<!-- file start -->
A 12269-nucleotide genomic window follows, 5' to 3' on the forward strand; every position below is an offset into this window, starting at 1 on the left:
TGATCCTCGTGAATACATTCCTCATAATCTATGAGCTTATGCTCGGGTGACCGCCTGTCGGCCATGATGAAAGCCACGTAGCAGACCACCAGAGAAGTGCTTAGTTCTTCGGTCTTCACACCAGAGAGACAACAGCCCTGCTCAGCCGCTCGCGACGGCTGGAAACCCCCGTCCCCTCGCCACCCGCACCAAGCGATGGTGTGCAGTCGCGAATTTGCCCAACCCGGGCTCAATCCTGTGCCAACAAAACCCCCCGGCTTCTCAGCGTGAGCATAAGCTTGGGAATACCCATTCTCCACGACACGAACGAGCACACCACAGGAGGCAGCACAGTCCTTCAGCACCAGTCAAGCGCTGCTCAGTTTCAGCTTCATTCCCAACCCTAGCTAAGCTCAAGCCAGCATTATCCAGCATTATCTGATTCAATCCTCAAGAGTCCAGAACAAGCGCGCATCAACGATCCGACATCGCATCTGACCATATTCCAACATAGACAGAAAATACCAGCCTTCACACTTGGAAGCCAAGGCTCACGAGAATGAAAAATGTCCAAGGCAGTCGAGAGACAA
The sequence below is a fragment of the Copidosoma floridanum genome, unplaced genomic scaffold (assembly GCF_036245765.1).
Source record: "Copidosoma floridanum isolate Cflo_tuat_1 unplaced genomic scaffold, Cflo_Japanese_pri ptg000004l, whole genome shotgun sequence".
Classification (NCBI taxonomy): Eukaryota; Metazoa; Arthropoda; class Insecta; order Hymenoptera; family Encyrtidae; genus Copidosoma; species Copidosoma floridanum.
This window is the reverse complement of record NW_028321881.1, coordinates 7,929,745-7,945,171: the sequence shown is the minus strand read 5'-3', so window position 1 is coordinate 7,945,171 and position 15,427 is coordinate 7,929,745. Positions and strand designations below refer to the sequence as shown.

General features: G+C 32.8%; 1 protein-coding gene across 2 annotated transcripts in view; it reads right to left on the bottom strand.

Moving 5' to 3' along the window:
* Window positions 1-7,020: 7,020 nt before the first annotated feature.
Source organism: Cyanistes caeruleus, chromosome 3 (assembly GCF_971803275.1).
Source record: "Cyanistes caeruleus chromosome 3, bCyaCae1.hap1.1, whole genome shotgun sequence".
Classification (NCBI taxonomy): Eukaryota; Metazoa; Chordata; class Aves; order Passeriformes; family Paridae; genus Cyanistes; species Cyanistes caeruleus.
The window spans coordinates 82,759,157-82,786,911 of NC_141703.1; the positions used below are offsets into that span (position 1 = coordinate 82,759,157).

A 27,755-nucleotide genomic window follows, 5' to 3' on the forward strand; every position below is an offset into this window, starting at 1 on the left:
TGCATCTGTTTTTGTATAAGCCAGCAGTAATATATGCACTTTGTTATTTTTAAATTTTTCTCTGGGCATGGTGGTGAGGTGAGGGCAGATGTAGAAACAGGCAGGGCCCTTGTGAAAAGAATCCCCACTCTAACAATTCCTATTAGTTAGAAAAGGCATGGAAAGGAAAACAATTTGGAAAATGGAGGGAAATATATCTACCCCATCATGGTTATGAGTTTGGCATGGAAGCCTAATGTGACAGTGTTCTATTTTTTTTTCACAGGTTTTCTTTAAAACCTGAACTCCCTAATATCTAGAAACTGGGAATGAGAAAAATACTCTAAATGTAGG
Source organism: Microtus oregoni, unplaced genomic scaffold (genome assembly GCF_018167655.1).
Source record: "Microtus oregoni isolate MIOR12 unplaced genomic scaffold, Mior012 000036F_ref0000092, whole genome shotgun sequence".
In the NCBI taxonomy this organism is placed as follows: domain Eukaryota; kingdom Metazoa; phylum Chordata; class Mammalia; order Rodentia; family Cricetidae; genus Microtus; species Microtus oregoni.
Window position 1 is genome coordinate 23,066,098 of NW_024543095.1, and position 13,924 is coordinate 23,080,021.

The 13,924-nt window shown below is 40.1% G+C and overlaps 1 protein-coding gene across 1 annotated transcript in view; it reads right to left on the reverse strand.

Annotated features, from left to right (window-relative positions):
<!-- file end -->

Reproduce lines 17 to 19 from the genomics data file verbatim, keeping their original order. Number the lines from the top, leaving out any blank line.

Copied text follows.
Source record: "Microtus oregoni isolate MIOR12 unplaced genomic scaffold, Mior012 000036F_ref0000092, whole genome shotgun sequence".
In the NCBI taxonomy this organism is placed as follows: domain Eukaryota; kingdom Metazoa; phylum Chordata; class Mammalia; order Rodentia; family Cricetidae; genus Microtus; species Microtus oregoni.
Window position 1 is genome coordinate 23,066,098 of NW_024543095.1, and position 13,924 is coordinate 23,080,021.